What is search intent that is important in SEO? How to accurately understand and utilize it in content



  • “I want to know more about SEO search intent!”

    “How can we create content that captures the user’s search intent?”

    Isn’t this what you think?

    “Search intent” is one of the most important concepts in SEO.

    No matter how good your content is, if it doesn’t match the user’s search intent, it won’t rank high.

    However, even if you understand the importance, it can be difficult to create content that captures search intent.

    Therefore, in this article, we have summarized the following contents.

    Topic of this article

    • Overview and importance of search intent
    • Search intent classification
    • What content meets search intent?
    • How to find out search intent
    • Tips for creating content that meets search intent

    By reading this article, you will understand the idea of ​​“search intent”, which is the basis of SEO, and you will be able to read the exact intent.

    “I want to create content that satisfies users.”

    “I want to write articles that will be ranked high.”

    If you are a web writer or SEO person who is thinking like this, please refer to this article.

    What is search intent?

    Search intent is what a user wants to achieve when performing a search.

    You can also call it “purpose of search.”

    Whenever we use a search engine, we are always trying to solve some kind of question or problem.
    *In this article, the search engine is Google.

    For example, imagine a situation where you search for the keyword “battery dead.”

    The reason why the user searched for this keyword is probably because “my car’s battery died and it stopped working,” right?

    In other words, the user’s search intent here is “I want to know what to do when the battery is dead!”

    Every search keyword has this kind of search intent.

    However, search intent is not always the same.

    In the case of the keyword “acne,” users can have multiple search intentions, such as “I want to cure acne,” “I want to prevent acne,” and “I want to know the mechanism behind acne.”

    In SEO, it is important to accurately capture search intent and reflect it in the content.

    Note that search intent is also called search intent.

    Why search intent is important for SEO

    So why is search intent important for SEO?

    In conclusion, content that does not respond to search intent is not needed by users or Google.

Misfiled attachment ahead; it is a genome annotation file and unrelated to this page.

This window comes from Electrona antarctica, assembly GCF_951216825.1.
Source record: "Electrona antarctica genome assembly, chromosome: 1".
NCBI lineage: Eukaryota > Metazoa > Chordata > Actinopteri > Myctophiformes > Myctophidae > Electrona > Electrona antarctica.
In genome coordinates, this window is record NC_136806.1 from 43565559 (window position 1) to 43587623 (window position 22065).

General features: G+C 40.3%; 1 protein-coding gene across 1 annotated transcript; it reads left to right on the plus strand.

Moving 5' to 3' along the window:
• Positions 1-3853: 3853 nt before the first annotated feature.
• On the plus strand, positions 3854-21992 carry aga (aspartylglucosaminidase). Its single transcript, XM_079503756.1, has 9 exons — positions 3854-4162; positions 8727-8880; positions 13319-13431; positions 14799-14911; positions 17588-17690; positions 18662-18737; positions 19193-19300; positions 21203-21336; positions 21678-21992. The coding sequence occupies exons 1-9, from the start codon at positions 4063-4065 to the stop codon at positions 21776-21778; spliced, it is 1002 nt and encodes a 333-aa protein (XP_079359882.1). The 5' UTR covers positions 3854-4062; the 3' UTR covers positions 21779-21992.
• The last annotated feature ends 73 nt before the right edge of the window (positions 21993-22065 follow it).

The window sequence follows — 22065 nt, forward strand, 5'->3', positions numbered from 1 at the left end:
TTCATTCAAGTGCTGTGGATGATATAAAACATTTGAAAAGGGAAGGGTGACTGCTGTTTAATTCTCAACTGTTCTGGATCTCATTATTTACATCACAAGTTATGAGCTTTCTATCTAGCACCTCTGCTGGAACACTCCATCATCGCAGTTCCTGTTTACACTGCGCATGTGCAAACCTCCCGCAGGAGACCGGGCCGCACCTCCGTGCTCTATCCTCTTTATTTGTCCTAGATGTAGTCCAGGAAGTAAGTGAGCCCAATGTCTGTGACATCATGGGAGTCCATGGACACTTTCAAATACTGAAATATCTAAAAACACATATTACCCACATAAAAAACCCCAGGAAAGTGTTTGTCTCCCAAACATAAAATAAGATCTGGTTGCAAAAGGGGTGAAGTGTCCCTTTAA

If Google doesn’t need it, it won’t show up high in search results.

    Think about it for a moment: If none of the pages displayed in Google’s search results answered your questions or worries, would you use Google?

    If you can’t solve your problems, you will probably try to solve them using other search engines or SNS.

    Google wants as many users as possible to use its search engine.

    For this reason, we have created a system that “accurately understands the user’s intent from search keywords and provides the most appropriate pages and useful results that meet their needs.”

    It is important to understand the intent of the search in order to return the most appropriate answers. (snip)
    Google also tries to understand what kind of information people are looking for. Are your searches specific or broad? Are there any search keywords that indicate the need for specific information, such as “reviews,” “images,” or “opening hours?” Are you searching for trending words that indicate you’re looking for content published that day? Are you searching for nearby businesses or information about your current location? These things are also analyzed using algorithms.

    Quote source: Google Search – How the search algorithm works

    Content that responds to search intent contributes to achieving Google’s goals, so it is naturally more likely to be ranked higher.

    In fact, it is stated in the “Search Quality Evaluation Guidelines” that “degree of match with search intent” is a factor in determining rankings (referred to as Needs Met evaluation).
    reference:Google Search Quality Evaluation Guidelines

    Therefore, in SEO, it is important to first accurately understand the user’s search intent.

    Search intent can be divided into several types.

    We will explain this in the next chapter, so be sure to check it out.

    4 classifications of search intent in SEO

    SEO typically divides keywords into four search intents.

    According to Google, there are four main moments when people start searching.

    4 search intents

    • Know: I want to know
    • Do: I want to do
    • Go: I want to go
    • Buy: I want to buy

    These are also called micro-moments, and search intent in SEO is generally considered in terms of these four types.
    reference: Think with Google – Micro-moments: Micro-moments that occur in various scenes of life

    The pages displayed in search results will differ depending on the four intentions, and the content that should be created will also change.

    Let’s examine each in a little more detail.

    Type 1. Know queries

    Know queries are keywords (queries) that contain the search intent of “I want to know or get information about a certain topic.”

    Below is an example of a Know query.